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Three Stories To Tell

May 24, 2013
He Went Thataway, Great Sand Hills

Brian Merry and I have a remaining space open in the Landscape Photography Masterclass we’re co-leading starting June 5. We’re going to take a small group to work on photography in a series of beautiful Canadian Rockies locations. But this isn’t simply a trophy-hunting photo tour, because we’re taking the group to school as well. 🙂 The primary purpose of the Masterclass is developing our creative photography with a combination of seminars, assignments, and field work.

One of our seminar topics will be telling visual stories. In my latest article at The Camera Store’s blog, I talk about the idea of story-telling through photographs. What does it mean to tell a visual story? Think about a photograph that you would say needs to be read vs. one that viewers simply look at. A visual story doesn’t have to be heavy or philosophical with some big “message”… but the idea is for there to be more to the frame than immediately meets the eye, something that pulls in the viewer’s active participation. While there’s not a thing wrong with purely decorative art, a visual story is more than a photo that looks good. A story communicates shared values, sparks memories or hopes, amuses or provokes, inspires belief or action… really there’s a whole host of things that story-telling is about.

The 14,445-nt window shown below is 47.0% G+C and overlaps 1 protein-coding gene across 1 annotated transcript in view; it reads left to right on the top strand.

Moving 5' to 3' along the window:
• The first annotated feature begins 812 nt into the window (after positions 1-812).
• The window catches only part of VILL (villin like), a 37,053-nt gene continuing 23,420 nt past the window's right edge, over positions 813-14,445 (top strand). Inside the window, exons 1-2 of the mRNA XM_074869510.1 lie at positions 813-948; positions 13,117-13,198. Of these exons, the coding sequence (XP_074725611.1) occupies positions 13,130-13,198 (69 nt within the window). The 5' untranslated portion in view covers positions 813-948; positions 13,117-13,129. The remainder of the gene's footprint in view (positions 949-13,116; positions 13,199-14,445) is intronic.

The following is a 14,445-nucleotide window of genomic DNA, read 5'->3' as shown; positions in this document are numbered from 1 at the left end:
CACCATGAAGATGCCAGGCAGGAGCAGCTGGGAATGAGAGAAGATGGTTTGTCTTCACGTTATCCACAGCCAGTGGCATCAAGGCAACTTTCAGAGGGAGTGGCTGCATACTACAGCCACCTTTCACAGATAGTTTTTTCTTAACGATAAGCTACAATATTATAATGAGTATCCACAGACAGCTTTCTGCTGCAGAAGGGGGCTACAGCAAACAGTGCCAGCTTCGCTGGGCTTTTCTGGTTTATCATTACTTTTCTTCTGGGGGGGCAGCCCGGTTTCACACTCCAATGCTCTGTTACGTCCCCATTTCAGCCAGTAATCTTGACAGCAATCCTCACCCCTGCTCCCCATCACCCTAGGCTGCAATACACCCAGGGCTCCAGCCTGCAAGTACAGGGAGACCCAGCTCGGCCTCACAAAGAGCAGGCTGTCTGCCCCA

If we think about what a story is, we have ideas about voice, characters, plot, narrative, and so on. When telling a story with imagery, one interesting aspect to think about is what perspectives we can use. Whose stories can we tell in a photograph? I have some ideas about three essential ones that I see: the subject’s story, our own personal story, and our viewers’ stories.

To find out more about how to tell these three stories, please click over to the blog at The Camera Store for my new article there! If you’d like to learn about and practice some visual story-telling of your own in a landscape photography context, contact Brian Merry or me for details on how to register for our Masterclass starting on June 5. It will be fun, the group’s activity will be focused, and we’ll share a great opportunity for creative development with our photography. Join us!

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